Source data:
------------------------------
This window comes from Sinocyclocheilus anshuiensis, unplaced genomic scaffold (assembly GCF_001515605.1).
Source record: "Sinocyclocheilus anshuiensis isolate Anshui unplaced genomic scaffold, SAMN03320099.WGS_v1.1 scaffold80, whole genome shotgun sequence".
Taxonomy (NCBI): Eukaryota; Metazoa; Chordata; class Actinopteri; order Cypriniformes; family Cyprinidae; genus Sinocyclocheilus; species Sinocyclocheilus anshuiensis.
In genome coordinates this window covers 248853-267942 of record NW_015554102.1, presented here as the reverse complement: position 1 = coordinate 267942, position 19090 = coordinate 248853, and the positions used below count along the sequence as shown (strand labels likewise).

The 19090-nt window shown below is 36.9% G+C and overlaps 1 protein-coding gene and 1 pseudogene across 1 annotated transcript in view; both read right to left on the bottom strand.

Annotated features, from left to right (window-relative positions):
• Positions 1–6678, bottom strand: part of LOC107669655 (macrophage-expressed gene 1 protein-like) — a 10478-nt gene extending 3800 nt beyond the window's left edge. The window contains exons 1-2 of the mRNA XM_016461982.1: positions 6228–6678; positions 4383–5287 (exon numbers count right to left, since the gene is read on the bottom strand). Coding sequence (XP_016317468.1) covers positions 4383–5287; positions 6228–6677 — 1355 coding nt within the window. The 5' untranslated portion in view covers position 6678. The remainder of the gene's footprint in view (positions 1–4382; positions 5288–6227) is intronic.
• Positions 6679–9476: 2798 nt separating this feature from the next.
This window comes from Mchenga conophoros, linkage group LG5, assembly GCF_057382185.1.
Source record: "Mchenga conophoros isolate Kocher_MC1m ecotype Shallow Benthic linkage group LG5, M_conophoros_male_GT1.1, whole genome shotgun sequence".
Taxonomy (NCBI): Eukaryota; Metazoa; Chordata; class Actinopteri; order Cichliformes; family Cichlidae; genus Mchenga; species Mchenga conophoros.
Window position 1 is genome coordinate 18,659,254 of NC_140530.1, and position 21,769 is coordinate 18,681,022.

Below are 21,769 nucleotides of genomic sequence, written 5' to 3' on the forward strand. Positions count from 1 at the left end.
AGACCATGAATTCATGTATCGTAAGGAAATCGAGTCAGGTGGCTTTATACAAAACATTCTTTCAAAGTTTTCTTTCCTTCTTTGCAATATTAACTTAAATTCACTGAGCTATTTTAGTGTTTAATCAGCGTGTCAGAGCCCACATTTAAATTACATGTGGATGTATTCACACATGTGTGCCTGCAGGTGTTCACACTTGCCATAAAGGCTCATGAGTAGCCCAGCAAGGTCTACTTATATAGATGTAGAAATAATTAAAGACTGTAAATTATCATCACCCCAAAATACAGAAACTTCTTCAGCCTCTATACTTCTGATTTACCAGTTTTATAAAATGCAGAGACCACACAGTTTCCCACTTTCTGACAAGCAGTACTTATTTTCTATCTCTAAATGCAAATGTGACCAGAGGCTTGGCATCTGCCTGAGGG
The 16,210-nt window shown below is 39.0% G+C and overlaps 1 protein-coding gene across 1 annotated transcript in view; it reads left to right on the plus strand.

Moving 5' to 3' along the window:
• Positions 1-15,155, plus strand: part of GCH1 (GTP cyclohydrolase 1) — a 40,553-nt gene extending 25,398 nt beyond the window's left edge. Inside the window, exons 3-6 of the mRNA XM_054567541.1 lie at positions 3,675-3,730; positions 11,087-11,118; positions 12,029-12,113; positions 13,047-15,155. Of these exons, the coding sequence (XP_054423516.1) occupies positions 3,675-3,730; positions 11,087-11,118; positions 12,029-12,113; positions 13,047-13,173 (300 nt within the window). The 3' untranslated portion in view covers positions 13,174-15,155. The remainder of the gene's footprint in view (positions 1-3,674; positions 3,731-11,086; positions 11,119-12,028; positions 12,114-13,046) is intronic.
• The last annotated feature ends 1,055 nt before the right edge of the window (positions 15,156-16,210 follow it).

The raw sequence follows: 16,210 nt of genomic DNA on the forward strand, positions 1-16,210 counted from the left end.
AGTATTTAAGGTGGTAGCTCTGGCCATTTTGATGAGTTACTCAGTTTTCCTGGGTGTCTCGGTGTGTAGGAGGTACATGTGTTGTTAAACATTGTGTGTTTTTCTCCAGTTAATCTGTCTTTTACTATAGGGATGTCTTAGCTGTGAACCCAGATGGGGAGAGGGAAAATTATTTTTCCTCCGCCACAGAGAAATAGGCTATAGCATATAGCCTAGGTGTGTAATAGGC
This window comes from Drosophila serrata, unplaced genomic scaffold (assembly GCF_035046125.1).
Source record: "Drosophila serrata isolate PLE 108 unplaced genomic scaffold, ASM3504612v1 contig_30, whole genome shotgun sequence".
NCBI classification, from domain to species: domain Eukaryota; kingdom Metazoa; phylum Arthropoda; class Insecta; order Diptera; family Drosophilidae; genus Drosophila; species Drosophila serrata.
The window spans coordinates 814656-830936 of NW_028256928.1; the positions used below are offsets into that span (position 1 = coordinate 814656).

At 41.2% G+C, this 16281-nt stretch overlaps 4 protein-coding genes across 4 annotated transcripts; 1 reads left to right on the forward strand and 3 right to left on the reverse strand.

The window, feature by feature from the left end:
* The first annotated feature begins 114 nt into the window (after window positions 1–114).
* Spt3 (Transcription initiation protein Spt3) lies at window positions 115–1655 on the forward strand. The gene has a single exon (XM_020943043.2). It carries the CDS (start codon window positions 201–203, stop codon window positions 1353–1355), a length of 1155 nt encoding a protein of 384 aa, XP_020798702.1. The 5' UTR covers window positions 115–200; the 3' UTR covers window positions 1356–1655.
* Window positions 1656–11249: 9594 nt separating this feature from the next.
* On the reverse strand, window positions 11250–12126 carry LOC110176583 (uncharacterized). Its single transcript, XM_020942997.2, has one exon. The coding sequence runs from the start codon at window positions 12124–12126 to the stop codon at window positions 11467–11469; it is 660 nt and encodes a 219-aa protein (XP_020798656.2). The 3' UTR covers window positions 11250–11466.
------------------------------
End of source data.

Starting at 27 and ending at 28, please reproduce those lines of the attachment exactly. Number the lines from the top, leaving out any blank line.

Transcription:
* The first annotated feature begins 114 nt into the window (after window positions 1–114).
* Spt3 (Transcription initiation protein Spt3) lies at window positions 115–1655 on the forward strand. The gene has a single exon (XM_020943043.2). It carries the CDS (start codon window positions 201–203, stop codon window positions 1353–1355), a length of 1155 nt encoding a protein of 384 aa, XP_020798702.1. The 5' UTR covers window positions 115–200; the 3' UTR covers window positions 1356–1655.